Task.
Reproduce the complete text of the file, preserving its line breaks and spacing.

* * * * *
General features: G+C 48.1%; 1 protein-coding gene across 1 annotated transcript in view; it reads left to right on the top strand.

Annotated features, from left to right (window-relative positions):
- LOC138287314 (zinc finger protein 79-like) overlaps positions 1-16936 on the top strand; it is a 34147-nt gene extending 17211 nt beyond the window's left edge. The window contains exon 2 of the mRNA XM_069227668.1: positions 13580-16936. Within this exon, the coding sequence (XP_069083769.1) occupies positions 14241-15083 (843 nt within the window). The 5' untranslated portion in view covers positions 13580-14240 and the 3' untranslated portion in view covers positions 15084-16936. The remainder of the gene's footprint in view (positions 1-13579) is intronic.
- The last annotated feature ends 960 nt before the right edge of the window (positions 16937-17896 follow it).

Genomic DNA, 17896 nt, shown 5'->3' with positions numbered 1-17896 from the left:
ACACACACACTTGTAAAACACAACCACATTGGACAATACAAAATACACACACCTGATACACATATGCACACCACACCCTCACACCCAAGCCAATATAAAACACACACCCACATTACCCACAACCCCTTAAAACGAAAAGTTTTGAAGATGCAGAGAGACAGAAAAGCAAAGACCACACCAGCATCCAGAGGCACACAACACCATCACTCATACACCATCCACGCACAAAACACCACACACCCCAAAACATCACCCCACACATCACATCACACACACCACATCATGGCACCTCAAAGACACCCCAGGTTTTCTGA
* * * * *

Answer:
General features: G+C 48.1%; 1 protein-coding gene across 1 annotated transcript in view; it reads left to right on the top strand.

Annotated features, from left to right (window-relative positions):
- LOC138287314 (zinc finger protein 79-like) overlaps positions 1-16936 on the top strand; it is a 34147-nt gene extending 17211 nt beyond the window's left edge. The window contains exon 2 of the mRNA XM_069227668.1: positions 13580-16936. Within this exon, the coding sequence (XP_069083769.1) occupies positions 14241-15083 (843 nt within the window). The 5' untranslated portion in view covers positions 13580-14240 and the 3' untranslated portion in view covers positions 15084-16936. The remainder of the gene's footprint in view (positions 1-13579) is intronic.
- The last annotated feature ends 960 nt before the right edge of the window (positions 16937-17896 follow it).

Genomic DNA, 17896 nt, shown 5'->3' with positions numbered 1-17896 from the left:
ACACACACACTTGTAAAACACAACCACATTGGACAATACAAAATACACACACCTGATACACATATGCACACCACACCCTCACACCCAAGCCAATATAAAACACACACCCACATTACCCACAACCCCTTAAAACGAAAAGTTTTGAAGATGCAGAGAGACAGAAAAGCAAAGACCACACCAGCATCCAGAGGCACACAACACCATCACTCATACACCATCCACGCACAAAACACCACACACCCCAAAACATCACCCCACACATCACATCACACACACCACATCATGGCACCTCAAAGACACCCCAGGTTTTCTGA